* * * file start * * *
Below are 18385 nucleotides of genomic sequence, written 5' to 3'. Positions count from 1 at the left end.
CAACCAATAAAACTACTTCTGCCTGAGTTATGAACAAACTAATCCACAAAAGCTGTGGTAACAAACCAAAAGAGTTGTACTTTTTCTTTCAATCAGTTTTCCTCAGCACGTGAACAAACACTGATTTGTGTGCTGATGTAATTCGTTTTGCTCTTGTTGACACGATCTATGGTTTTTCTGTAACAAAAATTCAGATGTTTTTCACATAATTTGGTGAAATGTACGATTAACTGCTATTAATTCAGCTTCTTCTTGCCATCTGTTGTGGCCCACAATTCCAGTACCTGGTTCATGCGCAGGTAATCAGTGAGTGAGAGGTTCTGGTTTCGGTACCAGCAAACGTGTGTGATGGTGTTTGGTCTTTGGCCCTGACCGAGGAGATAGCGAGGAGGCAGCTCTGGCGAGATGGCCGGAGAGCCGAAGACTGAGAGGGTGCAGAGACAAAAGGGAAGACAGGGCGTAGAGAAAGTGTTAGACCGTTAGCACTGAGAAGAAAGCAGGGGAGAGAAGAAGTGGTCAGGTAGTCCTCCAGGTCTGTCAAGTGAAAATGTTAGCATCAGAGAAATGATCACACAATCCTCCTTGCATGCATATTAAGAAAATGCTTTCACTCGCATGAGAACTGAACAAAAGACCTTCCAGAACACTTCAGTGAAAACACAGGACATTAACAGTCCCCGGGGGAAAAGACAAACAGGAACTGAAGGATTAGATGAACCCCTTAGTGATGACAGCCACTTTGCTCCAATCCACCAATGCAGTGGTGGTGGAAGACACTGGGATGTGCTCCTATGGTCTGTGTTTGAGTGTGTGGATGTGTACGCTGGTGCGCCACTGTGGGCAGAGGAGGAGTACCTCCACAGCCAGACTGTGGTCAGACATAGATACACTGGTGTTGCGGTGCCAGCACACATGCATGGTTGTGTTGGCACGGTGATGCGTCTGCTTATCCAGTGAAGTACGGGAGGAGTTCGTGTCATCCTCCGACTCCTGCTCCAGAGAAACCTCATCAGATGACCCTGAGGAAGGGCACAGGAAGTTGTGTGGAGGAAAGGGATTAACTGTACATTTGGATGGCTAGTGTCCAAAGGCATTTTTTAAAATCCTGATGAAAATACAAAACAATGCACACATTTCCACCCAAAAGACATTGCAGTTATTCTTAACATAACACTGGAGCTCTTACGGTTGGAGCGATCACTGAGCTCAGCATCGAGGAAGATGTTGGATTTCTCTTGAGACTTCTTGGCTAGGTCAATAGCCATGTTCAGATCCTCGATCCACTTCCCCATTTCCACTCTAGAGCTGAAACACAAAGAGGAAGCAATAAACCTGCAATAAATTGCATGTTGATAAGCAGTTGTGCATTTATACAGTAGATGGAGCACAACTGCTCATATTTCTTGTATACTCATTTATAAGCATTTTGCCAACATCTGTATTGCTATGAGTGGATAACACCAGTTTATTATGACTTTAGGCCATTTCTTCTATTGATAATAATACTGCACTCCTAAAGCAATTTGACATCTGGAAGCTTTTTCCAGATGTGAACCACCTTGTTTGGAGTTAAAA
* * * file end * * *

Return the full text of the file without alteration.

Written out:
Below are 18385 nucleotides of genomic sequence, written 5' to 3'. Positions count from 1 at the left end.
CAACCAATAAAACTACTTCTGCCTGAGTTATGAACAAACTAATCCACAAAAGCTGTGGTAACAAACCAAAAGAGTTGTACTTTTTCTTTCAATCAGTTTTCCTCAGCACGTGAACAAACACTGATTTGTGTGCTGATGTAATTCGTTTTGCTCTTGTTGACACGATCTATGGTTTTTCTGTAACAAAAATTCAGATGTTTTTCACATAATTTGGTGAAATGTACGATTAACTGCTATTAATTCAGCTTCTTCTTGCCATCTGTTGTGGCCCACAATTCCAGTACCTGGTTCATGCGCAGGTAATCAGTGAGTGAGAGGTTCTGGTTTCGGTACCAGCAAACGTGTGTGATGGTGTTTGGTCTTTGGCCCTGACCGAGGAGATAGCGAGGAGGCAGCTCTGGCGAGATGGCCGGAGAGCCGAAGACTGAGAGGGTGCAGAGACAAAAGGGAAGACAGGGCGTAGAGAAAGTGTTAGACCGTTAGCACTGAGAAGAAAGCAGGGGAGAGAAGAAGTGGTCAGGTAGTCCTCCAGGTCTGTCAAGTGAAAATGTTAGCATCAGAGAAATGATCACACAATCCTCCTTGCATGCATATTAAGAAAATGCTTTCACTCGCATGAGAACTGAACAAAAGACCTTCCAGAACACTTCAGTGAAAACACAGGACATTAACAGTCCCCGGGGGAAAAGACAAACAGGAACTGAAGGATTAGATGAACCCCTTAGTGATGACAGCCACTTTGCTCCAATCCACCAATGCAGTGGTGGTGGAAGACACTGGGATGTGCTCCTATGGTCTGTGTTTGAGTGTGTGGATGTGTACGCTGGTGCGCCACTGTGGGCAGAGGAGGAGTACCTCCACAGCCAGACTGTGGTCAGACATAGATACACTGGTGTTGCGGTGCCAGCACACATGCATGGTTGTGTTGGCACGGTGATGCGTCTGCTTATCCAGTGAAGTACGGGAGGAGTTCGTGTCATCCTCCGACTCCTGCTCCAGAGAAACCTCATCAGATGACCCTGAGGAAGGGCACAGGAAGTTGTGTGGAGGAAAGGGATTAACTGTACATTTGGATGGCTAGTGTCCAAAGGCATTTTTTAAAATCCTGATGAAAATACAAAACAATGCACACATTTCCACCCAAAAGACATTGCAGTTATTCTTAACATAACACTGGAGCTCTTACGGTTGGAGCGATCACTGAGCTCAGCATCGAGGAAGATGTTGGATTTCTCTTGAGACTTCTTGGCTAGGTCAATAGCCATGTTCAGATCCTCGATCCACTTCCCCATTTCCACTCTAGAGCTGAAACACAAAGAGGAAGCAATAAACCTGCAATAAATTGCATGTTGATAAGCAGTTGTGCATTTATACAGTAGATGGAGCACAACTGCTCATATTTCTTGTATACTCATTTATAAGCATTTTGCCAACATCTGTATTGCTATGAGTGGATAACACCAGTTTATTATGACTTTAGGCCATTTCTTCTATTGATAATAATACTGCACTCCTAAAGCAATTTGACATCTGGAAGCTTTTTCCAGATGTGAACCACCTTGTTTGGAGTTAAAA